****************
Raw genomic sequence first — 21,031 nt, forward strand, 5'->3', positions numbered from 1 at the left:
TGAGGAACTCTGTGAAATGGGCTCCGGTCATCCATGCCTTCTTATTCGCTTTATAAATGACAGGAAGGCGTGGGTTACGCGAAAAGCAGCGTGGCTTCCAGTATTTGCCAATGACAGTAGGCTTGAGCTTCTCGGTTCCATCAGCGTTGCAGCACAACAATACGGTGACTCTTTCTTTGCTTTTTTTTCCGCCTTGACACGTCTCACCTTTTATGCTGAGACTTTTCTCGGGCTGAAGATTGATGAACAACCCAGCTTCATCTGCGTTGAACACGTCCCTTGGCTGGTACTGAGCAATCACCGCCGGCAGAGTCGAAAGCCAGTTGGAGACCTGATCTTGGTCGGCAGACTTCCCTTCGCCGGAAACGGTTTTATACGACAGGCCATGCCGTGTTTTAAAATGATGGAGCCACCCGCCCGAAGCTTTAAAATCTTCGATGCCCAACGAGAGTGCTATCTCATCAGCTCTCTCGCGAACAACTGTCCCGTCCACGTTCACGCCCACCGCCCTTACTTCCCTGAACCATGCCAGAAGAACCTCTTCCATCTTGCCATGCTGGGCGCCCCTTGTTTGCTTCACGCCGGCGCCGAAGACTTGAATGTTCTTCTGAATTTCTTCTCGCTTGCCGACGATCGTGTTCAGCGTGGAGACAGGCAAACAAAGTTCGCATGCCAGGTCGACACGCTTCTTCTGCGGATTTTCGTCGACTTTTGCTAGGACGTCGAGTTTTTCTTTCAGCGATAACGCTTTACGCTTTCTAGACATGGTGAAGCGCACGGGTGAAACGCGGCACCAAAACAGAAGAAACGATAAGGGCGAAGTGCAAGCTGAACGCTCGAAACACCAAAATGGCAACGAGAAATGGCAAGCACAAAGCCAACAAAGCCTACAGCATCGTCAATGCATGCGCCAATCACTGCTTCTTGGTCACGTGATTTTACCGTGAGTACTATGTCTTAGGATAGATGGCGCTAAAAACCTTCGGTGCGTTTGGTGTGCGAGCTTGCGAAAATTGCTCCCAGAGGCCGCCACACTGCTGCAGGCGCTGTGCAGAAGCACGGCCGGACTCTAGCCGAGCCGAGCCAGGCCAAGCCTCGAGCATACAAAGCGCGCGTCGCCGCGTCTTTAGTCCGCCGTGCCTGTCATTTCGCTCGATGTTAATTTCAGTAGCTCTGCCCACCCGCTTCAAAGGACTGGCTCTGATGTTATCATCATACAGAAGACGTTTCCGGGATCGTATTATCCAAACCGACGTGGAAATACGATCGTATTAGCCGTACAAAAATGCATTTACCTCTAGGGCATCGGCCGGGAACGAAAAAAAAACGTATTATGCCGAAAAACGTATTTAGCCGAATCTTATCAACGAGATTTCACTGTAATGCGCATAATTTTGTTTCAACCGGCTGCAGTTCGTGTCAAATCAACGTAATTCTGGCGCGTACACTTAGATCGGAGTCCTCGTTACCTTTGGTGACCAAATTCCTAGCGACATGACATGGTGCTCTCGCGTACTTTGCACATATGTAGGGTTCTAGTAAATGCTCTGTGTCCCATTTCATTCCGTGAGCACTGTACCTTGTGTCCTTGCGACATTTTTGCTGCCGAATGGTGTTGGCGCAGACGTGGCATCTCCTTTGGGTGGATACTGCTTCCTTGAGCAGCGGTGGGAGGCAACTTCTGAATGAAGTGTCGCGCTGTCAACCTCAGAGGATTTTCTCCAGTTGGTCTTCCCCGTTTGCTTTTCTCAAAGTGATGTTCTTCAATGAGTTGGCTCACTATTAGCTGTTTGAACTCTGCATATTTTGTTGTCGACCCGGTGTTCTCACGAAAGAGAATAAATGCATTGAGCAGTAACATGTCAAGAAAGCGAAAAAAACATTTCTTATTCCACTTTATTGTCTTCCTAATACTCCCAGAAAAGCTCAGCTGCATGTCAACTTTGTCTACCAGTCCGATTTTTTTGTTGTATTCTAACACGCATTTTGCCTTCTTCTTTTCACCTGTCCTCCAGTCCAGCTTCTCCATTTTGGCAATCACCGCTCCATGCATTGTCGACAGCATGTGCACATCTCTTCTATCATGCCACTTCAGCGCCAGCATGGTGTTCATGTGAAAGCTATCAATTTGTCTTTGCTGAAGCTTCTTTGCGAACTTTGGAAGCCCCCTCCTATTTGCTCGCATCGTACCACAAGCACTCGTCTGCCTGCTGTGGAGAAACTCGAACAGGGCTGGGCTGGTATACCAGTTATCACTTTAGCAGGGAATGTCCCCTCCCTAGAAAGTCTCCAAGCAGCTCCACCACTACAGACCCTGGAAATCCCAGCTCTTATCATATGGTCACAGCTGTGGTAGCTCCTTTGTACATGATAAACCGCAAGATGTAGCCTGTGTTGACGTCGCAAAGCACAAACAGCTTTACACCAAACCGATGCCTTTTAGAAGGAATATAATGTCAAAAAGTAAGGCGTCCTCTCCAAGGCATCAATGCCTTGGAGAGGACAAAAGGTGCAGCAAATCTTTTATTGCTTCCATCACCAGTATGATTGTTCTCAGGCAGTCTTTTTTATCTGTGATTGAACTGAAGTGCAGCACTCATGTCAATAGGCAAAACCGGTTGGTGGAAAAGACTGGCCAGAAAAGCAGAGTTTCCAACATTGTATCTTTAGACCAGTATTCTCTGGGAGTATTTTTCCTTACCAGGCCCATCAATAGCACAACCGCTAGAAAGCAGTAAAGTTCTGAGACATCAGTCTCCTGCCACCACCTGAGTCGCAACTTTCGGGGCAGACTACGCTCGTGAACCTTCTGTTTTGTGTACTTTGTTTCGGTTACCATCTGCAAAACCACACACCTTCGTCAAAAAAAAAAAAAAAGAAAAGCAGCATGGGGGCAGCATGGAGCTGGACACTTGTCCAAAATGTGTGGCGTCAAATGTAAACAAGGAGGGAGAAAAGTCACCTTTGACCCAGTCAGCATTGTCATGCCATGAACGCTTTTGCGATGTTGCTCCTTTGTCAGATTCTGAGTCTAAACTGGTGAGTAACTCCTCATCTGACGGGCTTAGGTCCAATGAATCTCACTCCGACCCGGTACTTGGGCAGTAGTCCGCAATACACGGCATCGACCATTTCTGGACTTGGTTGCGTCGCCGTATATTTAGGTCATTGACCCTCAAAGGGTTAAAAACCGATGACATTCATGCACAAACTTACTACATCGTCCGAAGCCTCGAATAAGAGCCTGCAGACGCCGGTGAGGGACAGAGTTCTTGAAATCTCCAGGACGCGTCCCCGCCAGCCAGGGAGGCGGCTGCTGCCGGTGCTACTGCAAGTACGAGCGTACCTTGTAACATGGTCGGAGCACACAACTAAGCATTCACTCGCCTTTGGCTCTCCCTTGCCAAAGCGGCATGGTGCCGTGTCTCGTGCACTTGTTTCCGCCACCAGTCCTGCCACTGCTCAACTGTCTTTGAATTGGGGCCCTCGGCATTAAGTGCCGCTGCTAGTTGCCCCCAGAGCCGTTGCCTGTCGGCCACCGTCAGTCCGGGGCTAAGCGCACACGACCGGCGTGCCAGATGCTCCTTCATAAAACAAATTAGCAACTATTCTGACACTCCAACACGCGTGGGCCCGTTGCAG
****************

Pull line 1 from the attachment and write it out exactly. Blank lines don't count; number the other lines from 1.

Raw genomic sequence first — 21,031 nt, forward strand, 5'->3', positions numbered from 1 at the left: